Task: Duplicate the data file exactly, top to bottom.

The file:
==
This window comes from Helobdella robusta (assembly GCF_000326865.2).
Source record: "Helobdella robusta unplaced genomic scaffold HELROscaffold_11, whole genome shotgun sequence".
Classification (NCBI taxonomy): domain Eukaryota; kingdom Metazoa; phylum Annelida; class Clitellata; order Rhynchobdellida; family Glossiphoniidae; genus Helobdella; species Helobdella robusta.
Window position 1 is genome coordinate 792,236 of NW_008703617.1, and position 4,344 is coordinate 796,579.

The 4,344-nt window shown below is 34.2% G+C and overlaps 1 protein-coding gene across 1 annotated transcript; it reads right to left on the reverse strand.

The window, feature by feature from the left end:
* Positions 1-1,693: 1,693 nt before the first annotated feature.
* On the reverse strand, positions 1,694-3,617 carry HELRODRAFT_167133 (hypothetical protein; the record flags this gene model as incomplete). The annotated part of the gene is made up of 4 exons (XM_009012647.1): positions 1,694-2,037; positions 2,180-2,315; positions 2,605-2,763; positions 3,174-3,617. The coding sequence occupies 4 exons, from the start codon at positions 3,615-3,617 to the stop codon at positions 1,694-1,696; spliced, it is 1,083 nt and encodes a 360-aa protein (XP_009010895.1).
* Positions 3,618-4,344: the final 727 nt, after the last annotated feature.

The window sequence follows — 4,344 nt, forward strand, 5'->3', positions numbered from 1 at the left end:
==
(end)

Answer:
This window comes from Helobdella robusta (assembly GCF_000326865.2).
Source record: "Helobdella robusta unplaced genomic scaffold HELROscaffold_11, whole genome shotgun sequence".
Classification (NCBI taxonomy): domain Eukaryota; kingdom Metazoa; phylum Annelida; class Clitellata; order Rhynchobdellida; family Glossiphoniidae; genus Helobdella; species Helobdella robusta.
Window position 1 is genome coordinate 792,236 of NW_008703617.1, and position 4,344 is coordinate 796,579.

The 4,344-nt window shown below is 34.2% G+C and overlaps 1 protein-coding gene across 1 annotated transcript; it reads right to left on the reverse strand.

The window, feature by feature from the left end:
* Positions 1-1,693: 1,693 nt before the first annotated feature.
* On the reverse strand, positions 1,694-3,617 carry HELRODRAFT_167133 (hypothetical protein; the record flags this gene model as incomplete). The annotated part of the gene is made up of 4 exons (XM_009012647.1): positions 1,694-2,037; positions 2,180-2,315; positions 2,605-2,763; positions 3,174-3,617. The coding sequence occupies 4 exons, from the start codon at positions 3,615-3,617 to the stop codon at positions 1,694-1,696; spliced, it is 1,083 nt and encodes a 360-aa protein (XP_009010895.1).
* Positions 3,618-4,344: the final 727 nt, after the last annotated feature.

The window sequence follows — 4,344 nt, forward strand, 5'->3', positions numbered from 1 at the left end: